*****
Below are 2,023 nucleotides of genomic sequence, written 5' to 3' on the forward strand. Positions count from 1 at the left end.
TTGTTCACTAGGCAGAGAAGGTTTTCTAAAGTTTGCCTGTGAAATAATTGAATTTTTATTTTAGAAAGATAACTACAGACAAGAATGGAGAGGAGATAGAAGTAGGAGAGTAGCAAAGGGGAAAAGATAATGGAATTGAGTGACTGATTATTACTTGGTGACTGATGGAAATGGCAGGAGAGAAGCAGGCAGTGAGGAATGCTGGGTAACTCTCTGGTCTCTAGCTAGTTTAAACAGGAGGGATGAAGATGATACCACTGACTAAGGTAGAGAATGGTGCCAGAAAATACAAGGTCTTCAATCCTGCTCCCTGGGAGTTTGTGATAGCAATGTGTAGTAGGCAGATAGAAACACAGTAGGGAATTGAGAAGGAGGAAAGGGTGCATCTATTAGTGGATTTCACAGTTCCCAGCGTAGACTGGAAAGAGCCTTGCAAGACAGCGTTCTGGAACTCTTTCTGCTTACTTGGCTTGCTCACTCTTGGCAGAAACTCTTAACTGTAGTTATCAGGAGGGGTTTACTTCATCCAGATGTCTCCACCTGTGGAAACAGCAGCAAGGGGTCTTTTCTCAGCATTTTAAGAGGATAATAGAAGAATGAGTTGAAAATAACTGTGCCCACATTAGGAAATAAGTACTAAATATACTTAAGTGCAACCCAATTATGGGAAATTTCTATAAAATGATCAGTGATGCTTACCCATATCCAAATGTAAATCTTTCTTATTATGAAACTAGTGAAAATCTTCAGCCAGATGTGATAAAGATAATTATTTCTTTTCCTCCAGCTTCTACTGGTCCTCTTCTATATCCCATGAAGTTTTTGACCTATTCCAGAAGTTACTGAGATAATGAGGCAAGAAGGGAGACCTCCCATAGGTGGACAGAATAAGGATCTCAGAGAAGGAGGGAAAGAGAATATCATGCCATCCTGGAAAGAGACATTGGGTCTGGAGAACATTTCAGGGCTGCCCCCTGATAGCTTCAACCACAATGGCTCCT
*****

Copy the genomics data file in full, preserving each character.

Below are 2,023 nucleotides of genomic sequence, written 5' to 3' on the forward strand. Positions count from 1 at the left end.
TTGTTCACTAGGCAGAGAAGGTTTTCTAAAGTTTGCCTGTGAAATAATTGAATTTTTATTTTAGAAAGATAACTACAGACAAGAATGGAGAGGAGATAGAAGTAGGAGAGTAGCAAAGGGGAAAAGATAATGGAATTGAGTGACTGATTATTACTTGGTGACTGATGGAAATGGCAGGAGAGAAGCAGGCAGTGAGGAATGCTGGGTAACTCTCTGGTCTCTAGCTAGTTTAAACAGGAGGGATGAAGATGATACCACTGACTAAGGTAGAGAATGGTGCCAGAAAATACAAGGTCTTCAATCCTGCTCCCTGGGAGTTTGTGATAGCAATGTGTAGTAGGCAGATAGAAACACAGTAGGGAATTGAGAAGGAGGAAAGGGTGCATCTATTAGTGGATTTCACAGTTCCCAGCGTAGACTGGAAAGAGCCTTGCAAGACAGCGTTCTGGAACTCTTTCTGCTTACTTGGCTTGCTCACTCTTGGCAGAAACTCTTAACTGTAGTTATCAGGAGGGGTTTACTTCATCCAGATGTCTCCACCTGTGGAAACAGCAGCAAGGGGTCTTTTCTCAGCATTTTAAGAGGATAATAGAAGAATGAGTTGAAAATAACTGTGCCCACATTAGGAAATAAGTACTAAATATACTTAAGTGCAACCCAATTATGGGAAATTTCTATAAAATGATCAGTGATGCTTACCCATATCCAAATGTAAATCTTTCTTATTATGAAACTAGTGAAAATCTTCAGCCAGATGTGATAAAGATAATTATTTCTTTTCCTCCAGCTTCTACTGGTCCTCTTCTATATCCCATGAAGTTTTTGACCTATTCCAGAAGTTACTGAGATAATGAGGCAAGAAGGGAGACCTCCCATAGGTGGACAGAATAAGGATCTCAGAGAAGGAGGGAAAGAGAATATCATGCCATCCTGGAAAGAGACATTGGGTCTGGAGAACATTTCAGGGCTGCCCCCTGATAGCTTCAACCACAATGGCTCCT